Strangers With Memories
The United States and Canada From Free Trade to BaghdadBook - 2017
Like estranged best friends, two democracies go from sharing their dreams to forgetting what they had in common--and wondering if they can still trust one another. In the early 1990s, North America was the vibrant centre of an increasingly democratic and revitalized western hemisphere. The United States and Canada were close allies working together to implement a bilateral free trade agreement and build an integrated manufacturing and export economy. By the late 2000s, the economic and diplomatic ties between the two countries were strained as policies stagnated or slipped backward and passports were needed to cross the border for the first time in history. In Strangers with Memories, John Stewart combines an insider's account, a mole's perspective, and a historian's consciousness to explain how two countries that spent the twentieth century building a world order together drifted so quickly apart in the early years of the twenty-first. Assessing the major forces and events in North America's development between 1990 and 2010, this book also details changes at the US embassy in Ottawa during those years and its relationship with US consulates in Canada and with the State Department's Canada desk. Arguing that Canada's influence among the world powers radically diminished as a result of historical events, Stewart gives valuable advice on how Canada should handle US relations and anticipates what lies ahead. From the viewpoint of a Canadian with a front-row seat to two decades of US-Canada relations, Strangers with Memories uncovers startling facts about one of the most extraordinary bilateral relationships in the world.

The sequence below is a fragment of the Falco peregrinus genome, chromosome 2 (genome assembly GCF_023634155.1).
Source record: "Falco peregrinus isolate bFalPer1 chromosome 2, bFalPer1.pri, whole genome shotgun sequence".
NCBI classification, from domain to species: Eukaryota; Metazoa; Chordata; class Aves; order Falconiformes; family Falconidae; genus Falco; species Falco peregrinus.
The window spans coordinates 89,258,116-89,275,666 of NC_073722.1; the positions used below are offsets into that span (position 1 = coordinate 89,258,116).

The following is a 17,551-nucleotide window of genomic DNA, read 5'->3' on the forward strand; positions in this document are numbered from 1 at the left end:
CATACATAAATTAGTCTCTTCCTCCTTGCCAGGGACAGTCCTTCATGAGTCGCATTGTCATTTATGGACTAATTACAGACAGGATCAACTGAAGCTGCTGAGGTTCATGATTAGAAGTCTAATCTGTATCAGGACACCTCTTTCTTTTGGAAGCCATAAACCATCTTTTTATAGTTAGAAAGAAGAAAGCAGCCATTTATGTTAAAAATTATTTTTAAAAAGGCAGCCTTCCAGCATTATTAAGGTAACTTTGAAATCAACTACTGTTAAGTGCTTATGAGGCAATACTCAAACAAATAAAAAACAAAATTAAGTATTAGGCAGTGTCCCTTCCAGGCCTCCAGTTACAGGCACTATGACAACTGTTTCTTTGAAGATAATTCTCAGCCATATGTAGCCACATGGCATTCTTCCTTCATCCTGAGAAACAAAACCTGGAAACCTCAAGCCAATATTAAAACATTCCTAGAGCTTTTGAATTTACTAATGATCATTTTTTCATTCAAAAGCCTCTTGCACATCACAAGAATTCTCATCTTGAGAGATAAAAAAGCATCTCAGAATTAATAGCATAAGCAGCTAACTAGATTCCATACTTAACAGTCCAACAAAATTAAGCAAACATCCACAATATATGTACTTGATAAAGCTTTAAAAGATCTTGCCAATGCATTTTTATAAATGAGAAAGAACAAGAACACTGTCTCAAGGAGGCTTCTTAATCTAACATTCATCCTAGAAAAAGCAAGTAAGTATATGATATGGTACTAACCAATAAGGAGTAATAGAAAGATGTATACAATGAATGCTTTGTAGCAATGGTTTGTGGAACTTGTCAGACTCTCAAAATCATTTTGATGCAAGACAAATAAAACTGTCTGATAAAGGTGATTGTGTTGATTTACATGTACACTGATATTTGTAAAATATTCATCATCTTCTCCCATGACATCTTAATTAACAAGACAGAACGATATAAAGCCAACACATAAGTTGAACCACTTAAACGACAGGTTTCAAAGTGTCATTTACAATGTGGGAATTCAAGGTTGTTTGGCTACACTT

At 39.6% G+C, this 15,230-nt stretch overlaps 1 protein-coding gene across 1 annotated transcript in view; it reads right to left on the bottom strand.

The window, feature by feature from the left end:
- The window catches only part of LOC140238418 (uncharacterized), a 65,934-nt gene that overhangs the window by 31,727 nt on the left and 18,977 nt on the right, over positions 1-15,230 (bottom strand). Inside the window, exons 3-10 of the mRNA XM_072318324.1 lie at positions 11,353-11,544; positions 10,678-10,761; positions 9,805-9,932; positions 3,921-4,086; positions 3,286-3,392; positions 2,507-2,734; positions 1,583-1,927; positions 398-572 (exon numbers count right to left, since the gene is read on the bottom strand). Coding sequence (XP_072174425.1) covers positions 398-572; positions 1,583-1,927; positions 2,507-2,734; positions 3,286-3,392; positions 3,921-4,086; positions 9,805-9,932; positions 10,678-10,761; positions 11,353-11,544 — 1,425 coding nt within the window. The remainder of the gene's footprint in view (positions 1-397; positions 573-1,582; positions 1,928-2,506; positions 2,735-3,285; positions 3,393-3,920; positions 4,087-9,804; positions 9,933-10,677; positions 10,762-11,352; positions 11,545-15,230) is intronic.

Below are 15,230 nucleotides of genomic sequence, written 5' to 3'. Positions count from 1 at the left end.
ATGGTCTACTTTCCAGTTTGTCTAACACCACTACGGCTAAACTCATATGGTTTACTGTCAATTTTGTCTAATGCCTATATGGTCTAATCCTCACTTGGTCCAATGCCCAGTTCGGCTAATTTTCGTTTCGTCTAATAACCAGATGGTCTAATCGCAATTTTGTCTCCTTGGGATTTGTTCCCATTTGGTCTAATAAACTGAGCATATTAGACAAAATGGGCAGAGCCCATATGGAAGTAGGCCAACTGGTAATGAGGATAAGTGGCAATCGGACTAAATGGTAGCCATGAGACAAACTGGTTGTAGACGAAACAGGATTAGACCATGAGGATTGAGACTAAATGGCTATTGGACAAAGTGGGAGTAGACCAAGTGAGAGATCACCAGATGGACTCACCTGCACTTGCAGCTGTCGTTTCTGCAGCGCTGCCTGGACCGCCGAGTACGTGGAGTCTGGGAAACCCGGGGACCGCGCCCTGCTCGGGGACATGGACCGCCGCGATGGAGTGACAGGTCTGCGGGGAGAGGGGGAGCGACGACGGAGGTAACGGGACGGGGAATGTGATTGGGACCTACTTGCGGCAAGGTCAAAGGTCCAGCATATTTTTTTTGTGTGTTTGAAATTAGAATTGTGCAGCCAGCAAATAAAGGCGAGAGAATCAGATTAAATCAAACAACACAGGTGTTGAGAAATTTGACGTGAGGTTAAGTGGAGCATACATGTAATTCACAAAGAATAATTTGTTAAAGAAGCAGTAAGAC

Publisher: Montreal ; Kingston ; McGill-Queen's University Press, 
Copyright Date: ©2017
Branch Call Number: 327.1097 STE 2017
Characteristics: xviii, 275 pages ; 24 cm